Rebloging To Find Later
truebluemeandyou:

DIY Spray Bleach Shirt Tutorial from Hey Wanderer (formally Oh So Pretty).
*For anyone selling bleached shorts/shirts/fabric: really important information on how to fully stop the bleach from eating away at your fabric using a product called “Bleach Stop”.  Also in the comment section someone recommended this link here for more info on neutralizing/deactivating bleach from dyeing (3% hydrogen peroxide is cheap and you can get it anywhere for under a $1 for a large bottle) andwhat to never use - vinegar.
Go here for the best archive of dye DIYs and here for bleach DIYs. For a similar spray bleach DIY from go here.

truebluemeandyou:

DIY Spray Bleach Shirt Tutorial from Hey Wanderer (formally Oh So Pretty).

*For anyone selling bleached shorts/shirts/fabric: really important information on how to fully stop the bleach from eating away at your fabric using a product called “Bleach Stop”.  Also in the comment section someone recommended this link here for more info on neutralizing/deactivating bleach from dyeing (3% hydrogen peroxide is cheap and you can get it anywhere for under a $1 for a large bottle) andwhat to never use - vinegar.

Go here for the best archive of dye DIYs and here for bleach DIYs. For a similar spray bleach DIY from go here.

cosplayaway:

Eren boots process

louiskeeblerelf:

Here! Finally, the last piece of my attack on titan cosplay. Other than the wig at least…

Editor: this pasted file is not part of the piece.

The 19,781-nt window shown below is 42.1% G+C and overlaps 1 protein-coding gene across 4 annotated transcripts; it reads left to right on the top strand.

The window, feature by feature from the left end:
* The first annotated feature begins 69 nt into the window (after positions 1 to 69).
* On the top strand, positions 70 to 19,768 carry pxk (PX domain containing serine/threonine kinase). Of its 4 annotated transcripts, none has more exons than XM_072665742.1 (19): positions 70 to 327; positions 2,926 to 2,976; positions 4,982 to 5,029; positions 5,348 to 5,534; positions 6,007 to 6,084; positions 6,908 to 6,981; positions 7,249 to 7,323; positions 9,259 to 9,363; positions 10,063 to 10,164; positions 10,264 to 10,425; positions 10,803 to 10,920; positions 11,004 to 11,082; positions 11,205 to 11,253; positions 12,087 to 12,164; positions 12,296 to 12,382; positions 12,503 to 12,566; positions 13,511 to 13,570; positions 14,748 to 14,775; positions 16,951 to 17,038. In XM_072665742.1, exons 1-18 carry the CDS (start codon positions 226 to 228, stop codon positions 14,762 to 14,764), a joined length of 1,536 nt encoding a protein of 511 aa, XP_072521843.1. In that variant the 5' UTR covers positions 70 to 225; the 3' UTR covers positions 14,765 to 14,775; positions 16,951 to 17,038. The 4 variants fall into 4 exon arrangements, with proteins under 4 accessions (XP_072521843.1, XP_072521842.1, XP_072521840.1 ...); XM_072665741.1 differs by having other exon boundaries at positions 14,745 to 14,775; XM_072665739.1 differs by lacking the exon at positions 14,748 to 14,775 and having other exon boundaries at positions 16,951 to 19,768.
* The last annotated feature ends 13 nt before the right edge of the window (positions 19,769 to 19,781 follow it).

And I made a step by step thing, if it’s good, let me know and I’ll do more. 

3DMG: The Harness

sonia-cosplay:

This is how I made my harness for the 3DMG, I hope it could be usefull!

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hugglyduckling:

reimenaashelyee:

felitomkinson:

okay I think this covers the basics of the way I do my lineart, hopefully it’ll be helpful enough! if something’s unclear don’t be afraid to shoot me an ask about it.

enjoy and dON’T GIVE UP it might get really frustrating at times with all the control z-ing and re-drawing lines but the more you do it, the quicker it’ll get to get them right the first time around and the better you’ll become at it so yes, good luck friends.

Reblogging this because people keep asking about my lineart and how I achieve it, and well, here it is! This artist is doing EXACTLY what I normally do, and this technique really works

psywing

Reblogging for you ^_^

I know you like art and are seeking more personal development ^_^

samhawke:

How To Turn Craft Foam Into Leather

(Or not really but close enough. Also a side order of armour.)

I picked up this technique from this tutorial years ago, then adapted it further. You can use it to imitate leather, and with a few changes also to make thin armour parts, such as Vincent Valentine’s gauntlet as in the last picture. It won’t really work for thicker armour; there are plenty of tutorials on how to make EVA foam armour to be found online.

Back to fakey leather; you need the standard 2mm craft foam/fun foam/EVA foam/foam of many names, white glue, a brush, shoe polish, mod podge/podgy glue and a sponge.

You want to have most of the shaping and decorating done before you start. For example, for Athos’ pauldron I had already glued the three layers of the main piece and the fleur de lis shield together (UHU glue works well, all purpose glue is also okay), but had left the two upper strips and the straps separate to be attached after everything was done.

It is also easiest to do any embossing when the pieces are still flat. Foam won’t take an awful lot of detail, but with some patience the results can work quite well. You can use paper embossing tools for this, but make sure that the point isn’t too sharp or it will tear the foam. The back of a knife also works. My favourite tool for it so far is actually a letter opener. Drag across the foam for the first shallow line (it will spring back a bit) and repeat as many times as necessary without cutting the foam.